The Covid-19 pandemic has turned Europe’s carbon price upside down, with prices dropping by 40% since early March when they were still trading at about €24 ($26) per metric ton, analyst IHS Markit said.

The current trading levels of between €16-18 per metric ton are roughly two thirds of the level of the high of 2019 of €29 per metric ton.

“This is a perfect storm for Europe’s carbon market, and it may well lead to some challenging questions about its role in Europe’s decarbonisation strategy once the COVID-19 crisis has passed,” said IHS Markit director Coralie Laurencin.

The EU’s emission trading system (ETS) is one of Europe’ main instruments to convince energy-intensive industries and the power sector to switch to a less polluting production. A rise in prices last year has, for example, led to the switch off of several coal-fired power stations across the continent, and given incentives to turn to renewable energy sources.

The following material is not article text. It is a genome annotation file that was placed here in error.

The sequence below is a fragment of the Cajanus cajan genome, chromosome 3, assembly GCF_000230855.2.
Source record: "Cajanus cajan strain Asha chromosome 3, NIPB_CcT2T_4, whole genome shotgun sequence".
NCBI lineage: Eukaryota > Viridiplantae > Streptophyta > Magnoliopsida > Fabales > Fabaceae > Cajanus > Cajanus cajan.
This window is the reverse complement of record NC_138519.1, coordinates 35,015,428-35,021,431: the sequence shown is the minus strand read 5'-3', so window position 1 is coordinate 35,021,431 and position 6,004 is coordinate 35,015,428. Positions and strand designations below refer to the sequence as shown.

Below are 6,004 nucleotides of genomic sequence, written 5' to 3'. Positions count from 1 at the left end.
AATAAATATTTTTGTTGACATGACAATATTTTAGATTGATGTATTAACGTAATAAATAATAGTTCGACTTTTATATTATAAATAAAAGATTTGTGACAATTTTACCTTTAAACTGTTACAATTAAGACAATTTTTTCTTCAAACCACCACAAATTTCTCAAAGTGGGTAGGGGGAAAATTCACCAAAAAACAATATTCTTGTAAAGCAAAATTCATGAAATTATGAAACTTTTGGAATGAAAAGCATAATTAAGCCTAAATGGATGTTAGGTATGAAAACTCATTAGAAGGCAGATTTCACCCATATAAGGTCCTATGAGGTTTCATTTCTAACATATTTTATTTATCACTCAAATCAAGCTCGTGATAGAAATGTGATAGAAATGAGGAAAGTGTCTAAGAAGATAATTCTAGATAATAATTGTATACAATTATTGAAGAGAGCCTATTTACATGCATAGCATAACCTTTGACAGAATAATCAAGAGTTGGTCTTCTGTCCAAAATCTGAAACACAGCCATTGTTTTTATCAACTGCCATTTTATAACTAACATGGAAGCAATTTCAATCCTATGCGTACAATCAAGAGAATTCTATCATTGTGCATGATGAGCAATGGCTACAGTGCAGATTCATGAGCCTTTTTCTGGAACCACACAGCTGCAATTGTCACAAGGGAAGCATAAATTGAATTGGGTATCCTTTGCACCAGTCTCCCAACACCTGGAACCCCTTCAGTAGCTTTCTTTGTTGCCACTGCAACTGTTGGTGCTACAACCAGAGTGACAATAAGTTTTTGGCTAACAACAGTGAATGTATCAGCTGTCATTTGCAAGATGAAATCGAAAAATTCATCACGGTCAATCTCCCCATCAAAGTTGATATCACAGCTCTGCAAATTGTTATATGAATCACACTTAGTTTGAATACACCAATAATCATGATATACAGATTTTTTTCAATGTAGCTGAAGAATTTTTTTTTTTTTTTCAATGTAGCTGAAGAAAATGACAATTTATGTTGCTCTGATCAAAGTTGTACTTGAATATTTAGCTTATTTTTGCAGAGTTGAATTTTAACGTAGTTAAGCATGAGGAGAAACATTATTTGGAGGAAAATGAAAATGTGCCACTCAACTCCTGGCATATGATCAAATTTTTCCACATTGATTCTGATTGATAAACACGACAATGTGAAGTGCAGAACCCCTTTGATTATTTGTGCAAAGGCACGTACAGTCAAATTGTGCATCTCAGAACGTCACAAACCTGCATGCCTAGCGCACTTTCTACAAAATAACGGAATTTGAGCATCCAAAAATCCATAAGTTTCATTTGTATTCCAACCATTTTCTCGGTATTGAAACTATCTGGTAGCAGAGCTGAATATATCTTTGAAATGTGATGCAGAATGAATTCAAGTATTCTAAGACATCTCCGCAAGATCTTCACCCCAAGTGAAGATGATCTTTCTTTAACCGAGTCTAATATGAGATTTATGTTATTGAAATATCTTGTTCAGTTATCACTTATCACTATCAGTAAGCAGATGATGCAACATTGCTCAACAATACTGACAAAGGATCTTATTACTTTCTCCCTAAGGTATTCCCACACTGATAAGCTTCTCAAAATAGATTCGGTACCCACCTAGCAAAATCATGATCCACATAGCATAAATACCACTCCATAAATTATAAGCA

The drivers of the price collapse in the ETS according to the analyst firm are a reduced economic activity and power demand, as well as lower aviation demand that will lead to lower 2020 emissions across Europe.

At the same time weakening oil prices brought on by an unprecedented fall in global oil demand at a time when current production is outpacing global storage capacity.

Also, bearish financial markets with increased margin calls are reducing non-compliance capital invested in the ETS.

The so-called market stability reserve (MSR) could bring the market back into balance in 2021, though. The MSR removes 24% of excess annually, which amounts to 400m metric tons this year. Of the newly accumulated excess created by Covid-19 in 2021, the MSR will also remove 24%.

Nevertheless, IHS Markit’s outlook for ETS prices ranges from an average of €12.6 per metric ton during the second to fourth quarter of this year to as low as €5 per metric ton on average.